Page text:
Zurich, Switzerland, Europe & Middle East
Singapore, Asia Pacific
London, England, United Kingdom
Schroders’ third annual Institutional Investor Study analyses the investment perspectives of 650 institutional investors from 20 locations across the world.
In an environment where interest rates are rising or predicted to rise, investors have begun to consider the impact of such an environment on their investment portfolios, including infrastructure investment. Many may perceive that infrastructure equity will be better positioned than debt in an environment of rising rates but our research shows that this is not necessarily the case.
With dry powder for infrastructure equity investment at an all-time high, project sponsors have had to become more conscious of financing costs for projects in an attempt to reduce costs to bolster equity returns. With this, we have seen the junior debt segment of the market becoming used more frequently to create more efficient funding structures, creating a unique opportunity for investors to access core infrastructure assets with a compelling risk/ return profile.
The current high valuation of public assets is making it difficult for defined benefit pension schemes to balance their need for excess returns with the risks necessary to obtain them. Investing in less traditional assets like infrastructure debt provides, we believe, an excellent way to balance these risk and return requirements. Furthermore, we argue that infrastructure debt is a particularly attractive component of cashflow driven investment (CDI) solutions, given its maturity profile and reliable performance even in stressed scenarios.
The current high valuation of public assets often makes it difficult for many investors to balance their need for excess returns with the risks necessary to obtain them. Investing in less traditional assets like junior infrastructure debt provides, we believe, an excellent way to balance these risk and return requirements.
Arguably infrastructure investing has been compatible with ESG, even before ESG was recognised as a term. Due to the private nature of the investments and the long-term holding period, sustainability from an environmental, social and governance perspective has always been important to understanding risk. In particular, the Schroders infrastructure debt scorecard analyses 48 micro risk criteria, 13 of which specifically relate to ESG. For our clients this means ESG will systematically be considered, rated and incorporated into every investment decision for each investment we consider.
The UK has for many years been heralded as a treasure trove of investable infrastructure assets. Core infrastructure equity has been generating double-digit internal rates of return (IRRs) and there has only been one instance of an A-rated UK infrastructure bond defaulting, over a 34-year period (versus 10 in the US). However, sceptics fear that may be coming to an end on the wave of some recent developments.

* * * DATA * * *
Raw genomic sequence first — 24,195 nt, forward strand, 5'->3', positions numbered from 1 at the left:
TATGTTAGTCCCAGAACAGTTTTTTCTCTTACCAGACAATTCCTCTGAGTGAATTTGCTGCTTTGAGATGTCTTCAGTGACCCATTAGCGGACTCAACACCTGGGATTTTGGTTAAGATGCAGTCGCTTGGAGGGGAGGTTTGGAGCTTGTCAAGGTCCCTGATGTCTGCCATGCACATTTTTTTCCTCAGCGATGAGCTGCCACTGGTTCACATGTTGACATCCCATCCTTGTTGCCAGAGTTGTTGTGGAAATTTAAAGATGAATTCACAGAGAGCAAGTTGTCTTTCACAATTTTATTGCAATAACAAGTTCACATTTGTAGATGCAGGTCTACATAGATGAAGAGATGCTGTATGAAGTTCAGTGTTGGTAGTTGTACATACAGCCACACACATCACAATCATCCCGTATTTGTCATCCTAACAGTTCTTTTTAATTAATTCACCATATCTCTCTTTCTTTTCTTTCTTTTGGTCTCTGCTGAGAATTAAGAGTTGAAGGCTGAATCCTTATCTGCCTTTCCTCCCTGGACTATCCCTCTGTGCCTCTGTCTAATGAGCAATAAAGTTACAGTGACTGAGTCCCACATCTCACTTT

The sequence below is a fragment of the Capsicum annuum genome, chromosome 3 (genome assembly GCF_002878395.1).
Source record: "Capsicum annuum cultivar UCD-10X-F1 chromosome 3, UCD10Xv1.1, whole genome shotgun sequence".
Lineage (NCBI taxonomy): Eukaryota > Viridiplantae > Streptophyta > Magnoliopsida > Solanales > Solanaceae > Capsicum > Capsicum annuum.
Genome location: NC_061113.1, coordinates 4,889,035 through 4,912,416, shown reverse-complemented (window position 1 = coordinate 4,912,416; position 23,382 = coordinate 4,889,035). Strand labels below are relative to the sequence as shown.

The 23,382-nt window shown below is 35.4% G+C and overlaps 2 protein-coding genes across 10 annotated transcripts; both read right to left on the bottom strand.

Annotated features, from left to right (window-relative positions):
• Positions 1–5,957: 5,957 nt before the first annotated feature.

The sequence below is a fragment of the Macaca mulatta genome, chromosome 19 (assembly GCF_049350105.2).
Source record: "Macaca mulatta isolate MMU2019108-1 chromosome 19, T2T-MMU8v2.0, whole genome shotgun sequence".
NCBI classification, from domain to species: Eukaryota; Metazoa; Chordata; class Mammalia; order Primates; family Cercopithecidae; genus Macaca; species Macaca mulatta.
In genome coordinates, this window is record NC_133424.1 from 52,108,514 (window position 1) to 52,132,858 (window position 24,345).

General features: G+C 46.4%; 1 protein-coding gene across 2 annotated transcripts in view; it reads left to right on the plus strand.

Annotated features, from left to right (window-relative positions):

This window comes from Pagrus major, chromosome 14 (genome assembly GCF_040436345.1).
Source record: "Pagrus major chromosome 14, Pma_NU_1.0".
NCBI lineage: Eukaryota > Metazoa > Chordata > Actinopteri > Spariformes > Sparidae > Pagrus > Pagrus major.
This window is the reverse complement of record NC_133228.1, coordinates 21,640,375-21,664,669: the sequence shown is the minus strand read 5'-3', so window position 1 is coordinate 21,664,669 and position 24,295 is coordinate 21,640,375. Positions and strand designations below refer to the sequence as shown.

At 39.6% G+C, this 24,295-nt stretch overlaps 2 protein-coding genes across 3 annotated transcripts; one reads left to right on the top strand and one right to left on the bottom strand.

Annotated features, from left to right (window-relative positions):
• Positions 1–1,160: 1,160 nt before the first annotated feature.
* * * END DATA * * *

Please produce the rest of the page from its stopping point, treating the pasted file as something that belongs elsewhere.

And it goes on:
Interest rate risk for fixed-rate instruments: Interest rate volatility may reduce the performance of fixed-rate instruments. A rise in interest rates generally causes prices of fixed-rate instruments to fall.
Deterioration of the credit quality of the bond: Caused by a change in the market environment (for commercial activities) or a change in law/regulation (for all infrastructure activities).
Risk of issuer default: A decline in the financial health of an issuer can cause the value of its bonds to fall or become worthless.
Prepayment risk: The capital may be repaid by the borrower before reaching maturity.
Exchange rate risk: Where assets are denominated in a currency different to that of the investor, changes in exchange rates may affect the value of the investments.
Illiquid and long term investment risk: Due to the illiquid nature of the underlying investments, an investor may not be able to realise the invested capital before the end of the contractual arrangement (which is likely to be long term). If the investment vehicle is required to liquidate parts of its portfolio for any reason, including in response to changes in economic conditions, the investment vehicle may not be able to sell any portion of its portfolio on favourable terms or at all.
Capital loss: The capital is not guaranteed and investors may suffer substantial or total losses of capital.
Trade cancellation risk: Trades and settlements are made on a bilateral, negotiated basis. A last-minute trade cancellation can occur in the absence of standard trade and settlement processes via clearing houses.
Service provider risk: Investments can be at risk due to operational and administrative errors, or the bankruptcy of service providers.
Please remember that the value of investments and the income from them may go down as well as up and investors may not get back the amounts originally invested.
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